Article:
Many people will remember opening the door of their student halls bedroom for the first time to be greeted with a narrow single bed, an MDF desk and a durable carpet.
There was nothing luxurious about student accommodation but over the last decade the scene has shifted and for many students, the days of sharing a bathroom with four others are long gone.
With fees over a three-year degree course approaching £30,000, it appears that students are no longer prepared to accept poor quality accommodation.
According to property agent GVA, the latest generation of student accommodation typically includes fast broadband and wi-fi, shared study areas, plus flexible communal facilities in a secure environment.
However, there is also a growing appetite for the top of the market with buildings featuring fitness suites, gaming pods and even private cinema rooms.
Deluxe student accommodation is increasing in cities like Leeds, Sheffield and York, which attract thousands of international students to study there every year.
However, a quick search throws up some eye-watering options for 18-year-olds today. One of the most expensive in Leeds is a studio apartment at YPP’s new Oasis Residence on Cookridge Street, which will set you back nearly £300 per week – more than double the average student rent in Leeds of £141.
According to the 2018 Leeds Crane Survey, the introduction of luxury student accommodation “recognises the need to provide high quality accommodation with additional amenity space and services beyond the traditional private bed student accommodation cluster flats”.
It added: “The provision of this type of accommodation...will enable the city’s universities to be able to attract additional students, including a higher proportion of foreign students.”
Oasis Residence, YPP’s seventh building in Leeds, will be its flagship student scheme. Marketing manager Jennifer Pierce said: “Leeds University is getting bigger every year. We are 100 per cent let in Leeds and there are waiting lists.”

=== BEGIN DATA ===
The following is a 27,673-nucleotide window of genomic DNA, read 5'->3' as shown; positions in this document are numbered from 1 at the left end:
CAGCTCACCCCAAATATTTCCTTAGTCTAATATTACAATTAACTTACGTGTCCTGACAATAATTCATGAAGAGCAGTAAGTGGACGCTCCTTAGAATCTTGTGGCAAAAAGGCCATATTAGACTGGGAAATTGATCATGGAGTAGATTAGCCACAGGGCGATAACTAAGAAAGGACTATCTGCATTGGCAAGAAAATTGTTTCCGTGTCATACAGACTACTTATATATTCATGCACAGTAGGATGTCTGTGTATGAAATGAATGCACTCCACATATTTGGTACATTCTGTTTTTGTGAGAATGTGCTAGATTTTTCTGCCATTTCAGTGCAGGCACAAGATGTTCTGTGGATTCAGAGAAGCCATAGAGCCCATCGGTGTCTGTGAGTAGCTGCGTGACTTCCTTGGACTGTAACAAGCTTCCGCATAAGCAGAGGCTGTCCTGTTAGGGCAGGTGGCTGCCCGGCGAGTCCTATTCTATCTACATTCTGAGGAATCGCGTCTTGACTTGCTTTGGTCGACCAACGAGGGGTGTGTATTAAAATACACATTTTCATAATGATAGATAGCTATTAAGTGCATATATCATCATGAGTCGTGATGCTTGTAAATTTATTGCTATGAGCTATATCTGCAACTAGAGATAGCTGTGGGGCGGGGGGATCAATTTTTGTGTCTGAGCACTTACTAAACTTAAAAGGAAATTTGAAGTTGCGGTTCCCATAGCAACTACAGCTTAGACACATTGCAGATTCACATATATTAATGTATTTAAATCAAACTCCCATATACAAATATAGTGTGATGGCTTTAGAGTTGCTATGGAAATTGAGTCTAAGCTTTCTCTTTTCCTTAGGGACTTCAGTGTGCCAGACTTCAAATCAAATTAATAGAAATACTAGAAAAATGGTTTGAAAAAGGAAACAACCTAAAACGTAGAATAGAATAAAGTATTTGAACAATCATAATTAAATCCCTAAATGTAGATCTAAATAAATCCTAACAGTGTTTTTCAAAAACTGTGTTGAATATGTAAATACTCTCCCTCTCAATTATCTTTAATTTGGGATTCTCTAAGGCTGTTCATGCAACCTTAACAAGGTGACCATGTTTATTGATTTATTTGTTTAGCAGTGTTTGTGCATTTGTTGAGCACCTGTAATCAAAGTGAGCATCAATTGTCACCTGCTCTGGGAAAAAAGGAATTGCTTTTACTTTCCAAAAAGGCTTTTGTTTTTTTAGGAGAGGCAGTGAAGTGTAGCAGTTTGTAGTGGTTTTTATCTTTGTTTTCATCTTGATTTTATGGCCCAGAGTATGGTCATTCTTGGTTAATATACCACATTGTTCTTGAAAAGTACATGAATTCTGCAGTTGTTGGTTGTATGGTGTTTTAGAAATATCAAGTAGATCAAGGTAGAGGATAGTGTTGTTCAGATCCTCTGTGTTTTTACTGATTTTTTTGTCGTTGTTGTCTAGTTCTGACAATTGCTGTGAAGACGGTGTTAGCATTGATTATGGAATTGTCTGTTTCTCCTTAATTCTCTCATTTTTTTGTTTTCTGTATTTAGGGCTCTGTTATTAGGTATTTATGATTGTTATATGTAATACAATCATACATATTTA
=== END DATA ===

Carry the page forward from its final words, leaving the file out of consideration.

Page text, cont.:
Most new student accommodation is now provided by the private sector as universities focus on funding the core areas of educating and research.
Figures by JLL show that the number of student beds in Yorkshire has risen by 48 per cent, from 45,000 to almost 67,000 in the last five years, despite the number of full-time students only rising by one per cent during the same period.
Leeds saw the largest increase, with 9,272 student beds built during this period, a rise of 79 per cent.
YPP believes there is enough demand to meet supply even though acceptances for places at UK universities were down by 1.1 per cent for 2018/19. “Students today have much higher standards and expect a lot more from their accommodation,” Ms Pierce said. “We are providing what they want and expect.”
However, GVA believes there may be a risk of oversupply in some areas soon.
York University, which has approximately 6,000 beds of its own, has seen a number of private sector schemes being built in recent years.
The city has the highest average weekly rent in the region at £145. “We consider the market to be balanced with little scope for further new schemes unless exceptionally well located,” said GVA directors Roger Lown and Dai Powell.
Meanwhile, in Sheffield, which is home to two universities, there is a significant pipeline of accommodation in the city.
There are approximately 21,000 existing student beds with a pipeline of a further 9,000 beds, according to GVA.
Mr Lown and Mr Powell added: “If all of these are built there is a significant risk of an oversupply. However it is by no means certain that all of the schemes with planning permission will be built.”
So is the student housing bubble about to burst?
A recent GVA report said the private sector was delivering a disproportionately high number of studios flats. “We believe this is an over-supply risk in some locations and something that needs to be closely monitored when assessing locations,” it said.
However, YPP believes that as long as developers keep delivering what students want in the right locations they will keep coming. And presumably, as long as they do, investors and developers will too.